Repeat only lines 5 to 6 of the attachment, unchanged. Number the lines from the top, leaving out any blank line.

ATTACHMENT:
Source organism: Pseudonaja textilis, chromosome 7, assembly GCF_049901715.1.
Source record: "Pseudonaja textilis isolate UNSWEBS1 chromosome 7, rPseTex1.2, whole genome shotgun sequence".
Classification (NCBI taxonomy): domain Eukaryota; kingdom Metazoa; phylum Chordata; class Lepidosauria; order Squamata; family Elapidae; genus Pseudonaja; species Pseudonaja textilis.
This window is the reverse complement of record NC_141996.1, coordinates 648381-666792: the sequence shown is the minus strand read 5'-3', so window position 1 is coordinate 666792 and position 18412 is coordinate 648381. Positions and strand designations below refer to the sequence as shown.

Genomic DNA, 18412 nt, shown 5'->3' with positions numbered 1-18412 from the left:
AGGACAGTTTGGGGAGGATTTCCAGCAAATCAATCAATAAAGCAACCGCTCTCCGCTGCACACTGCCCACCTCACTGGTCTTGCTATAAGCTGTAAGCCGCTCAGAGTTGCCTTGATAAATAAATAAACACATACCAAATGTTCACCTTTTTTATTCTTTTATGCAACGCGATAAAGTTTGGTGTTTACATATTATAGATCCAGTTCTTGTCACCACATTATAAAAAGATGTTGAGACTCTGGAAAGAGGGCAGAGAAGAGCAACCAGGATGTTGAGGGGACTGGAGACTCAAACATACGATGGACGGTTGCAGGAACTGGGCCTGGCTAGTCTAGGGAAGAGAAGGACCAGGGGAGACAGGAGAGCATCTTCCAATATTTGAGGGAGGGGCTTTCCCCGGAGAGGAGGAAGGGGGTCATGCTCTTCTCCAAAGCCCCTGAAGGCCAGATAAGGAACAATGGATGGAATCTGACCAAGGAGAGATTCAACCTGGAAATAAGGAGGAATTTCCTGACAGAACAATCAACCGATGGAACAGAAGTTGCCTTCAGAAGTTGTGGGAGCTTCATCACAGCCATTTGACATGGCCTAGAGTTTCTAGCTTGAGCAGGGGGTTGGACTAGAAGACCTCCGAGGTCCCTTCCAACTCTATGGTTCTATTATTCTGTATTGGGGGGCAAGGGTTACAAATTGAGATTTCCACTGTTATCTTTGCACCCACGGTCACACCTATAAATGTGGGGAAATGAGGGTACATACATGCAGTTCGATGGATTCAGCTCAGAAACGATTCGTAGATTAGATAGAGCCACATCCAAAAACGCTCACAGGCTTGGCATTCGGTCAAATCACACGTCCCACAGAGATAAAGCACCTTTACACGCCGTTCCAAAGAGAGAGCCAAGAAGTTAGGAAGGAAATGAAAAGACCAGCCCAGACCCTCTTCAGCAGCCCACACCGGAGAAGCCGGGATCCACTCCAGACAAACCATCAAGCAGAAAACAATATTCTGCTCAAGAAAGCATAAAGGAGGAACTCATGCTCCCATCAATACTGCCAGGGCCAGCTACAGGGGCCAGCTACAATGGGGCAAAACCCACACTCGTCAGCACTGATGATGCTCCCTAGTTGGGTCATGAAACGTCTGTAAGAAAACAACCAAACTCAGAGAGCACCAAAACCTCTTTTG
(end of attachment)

Genomic DNA, 18412 nt, shown 5'->3' with positions numbered 1-18412 from the left:
AGGACAGTTTGGGGAGGATTTCCAGCAAATCAATCAATAAAGCAACCGCTCTCCGCTGCACACTGCCCACCTCACTGGTCTTGCTATAAGCTGTAAGCCGCTCAGAGTTGCCTTGATAAATAAATAAACACATACCAAATGTTCACCTTTTTTATTCTTTTATGCAACGCGATAAAGTTTGGTGTTTACATATTATAGATCCAGTTCTTGTCACCACATTATAAAAAGATGTTGAGACTCTGGAAAGAGGGCAGAGAAGAGCAACCAGGATGTTGAGGGGACTGGAGACTCAAACATACGATGGACGGTTGCAGGAACTGGGCCTGGCTAGTCTAGGGAAGAGAAGGACCAGGGGAGACAGGAGAGCATCTTCCAATATTTGAGGGAGGGGCTTTCCCCGGAGAGGAGGAAGGGGGTCATGCTCTTCTCCAAAGCCCCTGAAGGCCAGATAAGGAACAATGGATGGAATCTGACCAAGGAGAGATTCAACCTGGAAATAAGGAGGAATTTCCTGACAGAACAATCAACCGATGGAACAGAAGTTGCCTTCAGAAGTTGTGGGAGCTTCATCACAGCCATTTGACATGGCCTAGAGTTTCTAGCTTGAGCAGGGGGTTGGACTAGAAGACCTCCGAGGTCCCTTCCAACTCTATGGTTCTATTATTCTGTATTGGGGGGCAAGGGTTACAAATTGAGATTTCCACTGTTATCTTTGCACCCACGGTCACACCTATAAATGTGGGGAAATGAGGGTACATACATGCAGTTCGATGGATTCAGCTCAGAAACGATTCGTAGATTAGATAGAGCCACATCCAAAAACGCTCACAGGCTTGGCATTCGGTCAAATCACACGTCCCACAGAGATAAAGCACCTTTACACGCCGTTCCAAAGAGAGAGCCAAGAAGTTAGGAAGGAAATGAAAAGACCAGCCCAGACCCTCTTCAGCAGCCCACACCGGAGAAGCCGGGATCCACTCCAGACAAACCATCAAGCAGAAAACAATATTCTGCTCAAGAAAGCATAAAGGAGGAACTCATGCTCCCATCAATACTGCCAGGGCCAGCTACAGGGGCCAGCTACAATGGGGCAAAACCCACACTCGTCAGCACTGATGATGCTCCCTAGTTGGGTCATGAAACGTCTGTAAGAAAACAACCAAACTCAGAGAGCACCAAAACCTCTTTTG